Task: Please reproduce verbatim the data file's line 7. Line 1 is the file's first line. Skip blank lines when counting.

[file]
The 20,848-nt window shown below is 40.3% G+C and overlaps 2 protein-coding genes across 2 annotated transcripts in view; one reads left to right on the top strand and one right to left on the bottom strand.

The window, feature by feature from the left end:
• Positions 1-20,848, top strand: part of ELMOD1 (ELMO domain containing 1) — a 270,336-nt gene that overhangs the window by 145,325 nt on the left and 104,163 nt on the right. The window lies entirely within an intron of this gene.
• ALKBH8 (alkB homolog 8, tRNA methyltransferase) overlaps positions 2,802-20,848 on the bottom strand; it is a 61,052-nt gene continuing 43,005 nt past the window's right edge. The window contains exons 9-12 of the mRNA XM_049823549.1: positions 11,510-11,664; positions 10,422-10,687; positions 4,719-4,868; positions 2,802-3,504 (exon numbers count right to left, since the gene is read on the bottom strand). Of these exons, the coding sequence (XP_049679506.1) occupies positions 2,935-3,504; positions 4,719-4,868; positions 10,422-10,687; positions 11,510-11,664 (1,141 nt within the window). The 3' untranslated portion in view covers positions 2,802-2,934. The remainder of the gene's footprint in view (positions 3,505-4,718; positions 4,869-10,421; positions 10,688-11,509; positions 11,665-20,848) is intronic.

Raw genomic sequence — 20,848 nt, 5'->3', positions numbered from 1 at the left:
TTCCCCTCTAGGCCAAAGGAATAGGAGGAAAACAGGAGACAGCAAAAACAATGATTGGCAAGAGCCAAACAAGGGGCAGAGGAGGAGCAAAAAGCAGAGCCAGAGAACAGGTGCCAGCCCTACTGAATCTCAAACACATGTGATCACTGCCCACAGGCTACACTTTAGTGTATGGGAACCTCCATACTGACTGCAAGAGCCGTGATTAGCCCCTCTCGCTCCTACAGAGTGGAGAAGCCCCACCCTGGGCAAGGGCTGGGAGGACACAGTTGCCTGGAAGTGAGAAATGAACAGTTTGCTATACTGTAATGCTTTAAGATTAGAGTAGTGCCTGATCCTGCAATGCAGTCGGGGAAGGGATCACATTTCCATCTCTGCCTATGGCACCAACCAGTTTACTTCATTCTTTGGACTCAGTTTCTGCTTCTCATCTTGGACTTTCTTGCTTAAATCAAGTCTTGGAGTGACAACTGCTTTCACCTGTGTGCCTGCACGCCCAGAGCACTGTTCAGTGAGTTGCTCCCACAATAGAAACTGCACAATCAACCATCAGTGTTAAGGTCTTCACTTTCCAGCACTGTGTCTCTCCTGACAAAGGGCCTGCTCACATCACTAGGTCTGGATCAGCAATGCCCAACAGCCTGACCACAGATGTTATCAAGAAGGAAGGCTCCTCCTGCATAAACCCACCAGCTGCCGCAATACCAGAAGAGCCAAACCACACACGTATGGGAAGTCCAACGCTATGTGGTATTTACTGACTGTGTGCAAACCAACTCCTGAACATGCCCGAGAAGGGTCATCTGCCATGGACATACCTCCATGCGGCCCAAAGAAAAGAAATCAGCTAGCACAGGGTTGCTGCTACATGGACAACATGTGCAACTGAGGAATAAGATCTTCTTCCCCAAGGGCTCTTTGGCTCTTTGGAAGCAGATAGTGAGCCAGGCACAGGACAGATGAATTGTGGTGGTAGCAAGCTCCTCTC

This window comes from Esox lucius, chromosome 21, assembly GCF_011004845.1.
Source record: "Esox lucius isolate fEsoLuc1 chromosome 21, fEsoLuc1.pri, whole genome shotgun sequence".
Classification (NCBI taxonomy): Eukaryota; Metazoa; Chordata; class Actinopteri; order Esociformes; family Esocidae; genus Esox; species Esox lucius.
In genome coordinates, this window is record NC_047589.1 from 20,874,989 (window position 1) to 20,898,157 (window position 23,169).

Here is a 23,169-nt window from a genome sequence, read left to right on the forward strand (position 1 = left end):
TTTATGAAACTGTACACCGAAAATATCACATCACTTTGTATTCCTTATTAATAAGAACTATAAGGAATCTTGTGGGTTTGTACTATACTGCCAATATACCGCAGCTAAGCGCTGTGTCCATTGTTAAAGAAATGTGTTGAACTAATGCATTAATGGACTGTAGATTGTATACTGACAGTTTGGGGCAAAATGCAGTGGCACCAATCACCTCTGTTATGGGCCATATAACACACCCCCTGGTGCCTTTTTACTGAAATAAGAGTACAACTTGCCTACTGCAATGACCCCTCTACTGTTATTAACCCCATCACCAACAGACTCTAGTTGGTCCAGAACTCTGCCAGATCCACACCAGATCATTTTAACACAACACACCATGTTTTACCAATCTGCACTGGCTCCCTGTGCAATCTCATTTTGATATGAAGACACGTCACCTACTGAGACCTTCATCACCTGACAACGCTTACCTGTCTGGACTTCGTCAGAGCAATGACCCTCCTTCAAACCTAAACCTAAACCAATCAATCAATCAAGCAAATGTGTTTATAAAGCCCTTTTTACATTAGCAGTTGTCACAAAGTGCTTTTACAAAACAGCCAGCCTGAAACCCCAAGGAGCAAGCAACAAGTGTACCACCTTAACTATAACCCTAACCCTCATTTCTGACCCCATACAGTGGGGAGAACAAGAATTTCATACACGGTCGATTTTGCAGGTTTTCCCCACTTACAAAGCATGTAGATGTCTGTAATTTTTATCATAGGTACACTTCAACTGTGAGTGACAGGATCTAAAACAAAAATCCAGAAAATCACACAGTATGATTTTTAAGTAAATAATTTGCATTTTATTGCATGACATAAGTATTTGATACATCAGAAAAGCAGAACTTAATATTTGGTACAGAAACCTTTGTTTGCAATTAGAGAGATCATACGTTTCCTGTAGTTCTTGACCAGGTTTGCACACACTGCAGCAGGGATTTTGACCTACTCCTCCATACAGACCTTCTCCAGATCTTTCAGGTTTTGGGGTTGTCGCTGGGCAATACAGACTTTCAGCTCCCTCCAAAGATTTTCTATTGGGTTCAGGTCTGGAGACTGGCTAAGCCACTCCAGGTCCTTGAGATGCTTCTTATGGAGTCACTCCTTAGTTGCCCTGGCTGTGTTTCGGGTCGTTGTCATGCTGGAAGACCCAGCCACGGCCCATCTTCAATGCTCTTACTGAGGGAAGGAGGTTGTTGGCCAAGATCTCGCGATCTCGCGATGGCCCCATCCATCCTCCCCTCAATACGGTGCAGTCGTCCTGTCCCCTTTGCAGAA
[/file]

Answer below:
This window comes from Esox lucius, chromosome 21, assembly GCF_011004845.1.